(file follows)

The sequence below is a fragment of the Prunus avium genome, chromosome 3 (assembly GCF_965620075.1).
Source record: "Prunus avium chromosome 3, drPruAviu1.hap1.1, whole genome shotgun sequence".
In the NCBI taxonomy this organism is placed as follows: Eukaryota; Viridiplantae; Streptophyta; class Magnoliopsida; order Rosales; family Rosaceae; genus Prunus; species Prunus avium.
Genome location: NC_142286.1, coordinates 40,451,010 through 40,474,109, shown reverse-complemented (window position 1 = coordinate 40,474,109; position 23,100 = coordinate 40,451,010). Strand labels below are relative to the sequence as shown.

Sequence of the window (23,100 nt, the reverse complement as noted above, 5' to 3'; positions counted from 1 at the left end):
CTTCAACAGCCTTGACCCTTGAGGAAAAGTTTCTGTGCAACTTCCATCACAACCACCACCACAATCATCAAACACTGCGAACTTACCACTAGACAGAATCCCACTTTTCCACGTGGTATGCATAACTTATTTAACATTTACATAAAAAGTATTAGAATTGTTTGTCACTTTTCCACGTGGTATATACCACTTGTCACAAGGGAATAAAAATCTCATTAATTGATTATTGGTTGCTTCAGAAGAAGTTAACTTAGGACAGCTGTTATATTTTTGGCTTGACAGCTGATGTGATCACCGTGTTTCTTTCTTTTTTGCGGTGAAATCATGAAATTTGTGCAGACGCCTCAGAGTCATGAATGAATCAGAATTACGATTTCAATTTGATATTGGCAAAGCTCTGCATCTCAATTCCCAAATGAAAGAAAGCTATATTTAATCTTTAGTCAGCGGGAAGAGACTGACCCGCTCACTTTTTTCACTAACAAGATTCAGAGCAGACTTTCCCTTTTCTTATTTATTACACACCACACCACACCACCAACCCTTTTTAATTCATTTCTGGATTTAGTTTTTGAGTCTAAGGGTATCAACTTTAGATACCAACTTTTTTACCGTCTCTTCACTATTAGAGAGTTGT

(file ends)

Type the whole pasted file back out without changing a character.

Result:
The sequence below is a fragment of the Prunus avium genome, chromosome 3 (assembly GCF_965620075.1).
Source record: "Prunus avium chromosome 3, drPruAviu1.hap1.1, whole genome shotgun sequence".
In the NCBI taxonomy this organism is placed as follows: Eukaryota; Viridiplantae; Streptophyta; class Magnoliopsida; order Rosales; family Rosaceae; genus Prunus; species Prunus avium.
Genome location: NC_142286.1, coordinates 40,451,010 through 40,474,109, shown reverse-complemented (window position 1 = coordinate 40,474,109; position 23,100 = coordinate 40,451,010). Strand labels below are relative to the sequence as shown.

Sequence of the window (23,100 nt, the reverse complement as noted above, 5' to 3'; positions counted from 1 at the left end):
CTTCAACAGCCTTGACCCTTGAGGAAAAGTTTCTGTGCAACTTCCATCACAACCACCACCACAATCATCAAACACTGCGAACTTACCACTAGACAGAATCCCACTTTTCCACGTGGTATGCATAACTTATTTAACATTTACATAAAAAGTATTAGAATTGTTTGTCACTTTTCCACGTGGTATATACCACTTGTCACAAGGGAATAAAAATCTCATTAATTGATTATTGGTTGCTTCAGAAGAAGTTAACTTAGGACAGCTGTTATATTTTTGGCTTGACAGCTGATGTGATCACCGTGTTTCTTTCTTTTTTGCGGTGAAATCATGAAATTTGTGCAGACGCCTCAGAGTCATGAATGAATCAGAATTACGATTTCAATTTGATATTGGCAAAGCTCTGCATCTCAATTCCCAAATGAAAGAAAGCTATATTTAATCTTTAGTCAGCGGGAAGAGACTGACCCGCTCACTTTTTTCACTAACAAGATTCAGAGCAGACTTTCCCTTTTCTTATTTATTACACACCACACCACACCACCAACCCTTTTTAATTCATTTCTGGATTTAGTTTTTGAGTCTAAGGGTATCAACTTTAGATACCAACTTTTTTACCGTCTCTTCACTATTAGAGAGTTGT